Generate Random Number in C

  1. Use the rand and srand Functions to Generate Random Number in C
  2. Use the random and srandom Functions to Generate Random Number in C
  3. Use the getrandom Function to Generate Random Number in C

This article will introduce several methods of how to generate random numbers in C.

Use the rand and srand Functions to Generate Random Number in C

The rand function implements a pseudo-random number generator that can provide an integer in the range of [0, RAND_MAX], where RAND_MAX is 231-1 on modern systems. Note that the generator algorithm behind the rand function is deterministic. Thus it should be seeded with random bits.

The srand function is used to seed the pseudo-random number generator, and subsequent calls to rand will produce random integer sequences. On the downside, rand implementations are not expected to produce uniformly random bits. Thus, the rand function is not recommended to be utilized in cryptographically highly sensitive applications. The following example seeds the generator with the value of current time, which is not a good source of randomness.

#include <stdio.h>
#include <string.h>
#include <stdlib.h>
#include <time.h>

#define MAX 100000
#define SIZE 100
#define NUMS_TO_GENERATE 10

int main() {
    srand(time(NULL));
    for (int i = 0; i < NUMS_TO_GENERATE; i++){
        printf("%d\n", rand() % MAX);
    }

    exit(EXIT_SUCCESS);
}

Output:

85084
91989
85251
85016
43001
54883
8122
84491
6195
54793

Use the random and srandom Functions to Generate Random Number in C

Another pseudo-random pseudo-random number generator available in the C standard library is implemented under the random function. This method is the preferred method compared to the rand, but cryptographic applications should not utilize the random function in sensitive code. random takes no arguments and returns long int type integer in the range of [0, RAND_MAX]. The function should preferably be seeded with the srandom function to generate relatively good quality random numbers.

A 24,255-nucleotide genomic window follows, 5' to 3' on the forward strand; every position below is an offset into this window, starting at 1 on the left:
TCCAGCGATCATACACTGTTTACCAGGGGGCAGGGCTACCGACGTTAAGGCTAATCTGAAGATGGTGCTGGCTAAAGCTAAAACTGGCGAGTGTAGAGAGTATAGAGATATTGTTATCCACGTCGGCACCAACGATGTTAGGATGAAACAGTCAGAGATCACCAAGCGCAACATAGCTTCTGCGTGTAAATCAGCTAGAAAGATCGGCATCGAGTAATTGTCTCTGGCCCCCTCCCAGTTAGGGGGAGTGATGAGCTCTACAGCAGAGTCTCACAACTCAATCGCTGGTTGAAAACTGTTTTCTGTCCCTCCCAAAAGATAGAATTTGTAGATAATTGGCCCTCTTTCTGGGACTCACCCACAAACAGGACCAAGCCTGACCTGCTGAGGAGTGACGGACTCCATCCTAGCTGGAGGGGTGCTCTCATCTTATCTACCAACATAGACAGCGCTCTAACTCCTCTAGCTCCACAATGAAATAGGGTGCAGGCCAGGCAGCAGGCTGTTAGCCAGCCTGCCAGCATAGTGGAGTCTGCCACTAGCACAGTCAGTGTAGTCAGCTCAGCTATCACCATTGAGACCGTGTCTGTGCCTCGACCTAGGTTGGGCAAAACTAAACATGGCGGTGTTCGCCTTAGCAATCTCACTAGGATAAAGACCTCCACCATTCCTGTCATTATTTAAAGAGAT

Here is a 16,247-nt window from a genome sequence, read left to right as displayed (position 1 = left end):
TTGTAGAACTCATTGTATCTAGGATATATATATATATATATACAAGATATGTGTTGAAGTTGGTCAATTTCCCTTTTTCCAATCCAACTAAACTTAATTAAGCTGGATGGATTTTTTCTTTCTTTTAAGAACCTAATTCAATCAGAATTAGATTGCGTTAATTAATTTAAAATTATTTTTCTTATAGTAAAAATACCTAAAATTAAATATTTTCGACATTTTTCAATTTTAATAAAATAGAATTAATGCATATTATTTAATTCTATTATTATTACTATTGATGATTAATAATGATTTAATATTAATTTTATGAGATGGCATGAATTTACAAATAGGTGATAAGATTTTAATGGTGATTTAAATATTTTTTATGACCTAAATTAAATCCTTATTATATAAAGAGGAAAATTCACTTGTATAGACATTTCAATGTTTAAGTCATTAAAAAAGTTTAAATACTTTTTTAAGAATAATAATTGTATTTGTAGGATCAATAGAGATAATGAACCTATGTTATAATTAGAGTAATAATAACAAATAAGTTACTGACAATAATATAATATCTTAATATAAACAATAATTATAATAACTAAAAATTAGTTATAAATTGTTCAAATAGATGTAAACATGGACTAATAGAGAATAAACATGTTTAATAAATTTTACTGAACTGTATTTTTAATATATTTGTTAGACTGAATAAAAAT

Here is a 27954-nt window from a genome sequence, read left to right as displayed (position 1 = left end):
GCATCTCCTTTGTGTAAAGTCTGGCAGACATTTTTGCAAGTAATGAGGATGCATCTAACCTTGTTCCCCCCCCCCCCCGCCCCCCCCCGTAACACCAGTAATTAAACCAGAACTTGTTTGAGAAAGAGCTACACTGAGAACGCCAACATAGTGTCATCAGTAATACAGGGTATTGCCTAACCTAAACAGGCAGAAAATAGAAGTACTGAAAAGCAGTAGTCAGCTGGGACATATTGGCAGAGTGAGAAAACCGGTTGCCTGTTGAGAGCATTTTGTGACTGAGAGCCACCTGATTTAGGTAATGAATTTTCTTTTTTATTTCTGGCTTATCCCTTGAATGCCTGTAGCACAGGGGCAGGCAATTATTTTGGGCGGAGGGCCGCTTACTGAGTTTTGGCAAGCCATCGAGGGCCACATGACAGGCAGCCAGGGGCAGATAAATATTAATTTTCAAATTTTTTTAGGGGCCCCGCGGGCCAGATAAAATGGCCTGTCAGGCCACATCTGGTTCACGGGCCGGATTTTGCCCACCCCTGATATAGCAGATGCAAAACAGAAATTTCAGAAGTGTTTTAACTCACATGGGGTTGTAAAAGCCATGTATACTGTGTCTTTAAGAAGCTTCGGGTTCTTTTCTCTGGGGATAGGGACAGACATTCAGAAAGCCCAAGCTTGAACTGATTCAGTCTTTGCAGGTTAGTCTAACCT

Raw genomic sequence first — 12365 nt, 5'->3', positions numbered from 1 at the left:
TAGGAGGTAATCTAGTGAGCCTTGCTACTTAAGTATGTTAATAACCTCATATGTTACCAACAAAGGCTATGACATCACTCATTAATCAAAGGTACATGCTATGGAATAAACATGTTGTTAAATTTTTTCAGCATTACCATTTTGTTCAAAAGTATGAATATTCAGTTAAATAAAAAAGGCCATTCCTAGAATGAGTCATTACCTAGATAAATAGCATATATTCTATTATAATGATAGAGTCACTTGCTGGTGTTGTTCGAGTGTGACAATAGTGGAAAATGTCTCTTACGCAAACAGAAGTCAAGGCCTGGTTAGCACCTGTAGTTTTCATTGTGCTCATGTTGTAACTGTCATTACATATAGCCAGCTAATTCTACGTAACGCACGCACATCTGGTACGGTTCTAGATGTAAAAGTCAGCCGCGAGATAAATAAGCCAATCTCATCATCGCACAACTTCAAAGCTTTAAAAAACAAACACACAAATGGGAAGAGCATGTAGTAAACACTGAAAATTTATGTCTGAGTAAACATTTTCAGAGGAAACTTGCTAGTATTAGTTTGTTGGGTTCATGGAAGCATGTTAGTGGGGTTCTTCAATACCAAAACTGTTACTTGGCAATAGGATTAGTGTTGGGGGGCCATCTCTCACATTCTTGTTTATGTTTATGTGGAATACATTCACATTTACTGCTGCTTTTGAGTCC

Note that, like the previous example, we use the time function to pass the current time value as seed, which is not recommended in security-sensitive applications.

#include <stdio.h>
#include <string.h>
#include <stdlib.h>
#include <sys/random.h>

#define MAX 100000
#define SIZE 100
#define NUMS_TO_GENERATE 10

int main() {

    srandom(time(NULL));
    for (int i = 0; i < NUMS_TO_GENERATE; i++){
        printf("%ld\n", random() / MAX);
    }
    printf("\n");

    exit(EXIT_SUCCESS);
}

Output:

91
2019
2410
11784
9139
5858
5293
17558
16625
3069

Use the getrandom Function to Generate Random Number in C

getrandom is a Linux specific function to obtain random bits that are of far better quality than two previous methods provided. getrandom takes three arguments - void pointer that points to the buffer where random bits should be stored, the size of the buffer in bytes, and flags for special features.

In the following example, we generate a single unsigned integer, the address of which &tmp is passed as the buffer to store random bits, and the size is calculated with the sizeof operator. The source of randomness from where the getrandom retrieves the bits can be uninitialized in rare scenarios. The call to the getrandom function will block the program execution. Thus, the GRND_NONBLOCK macro definition is passed as the third argument for the function to return error value -1 immediately in these cases.

#include <stdio.h>
#include <string.h>
#include <stdlib.h>
#include <time.h>
#include <sys/random.h>

#define MAX 100000
#define SIZE 100
#define NUMS_TO_GENERATE 10

int main() {
    unsigned int tmp;

    getrandom(&tmp, sizeof(unsigned int), GRND_NONBLOCK) == -1 ?
        perror("getrandom") : "";
    printf("%u\n", tmp);

    exit(EXIT_SUCCESS);
}
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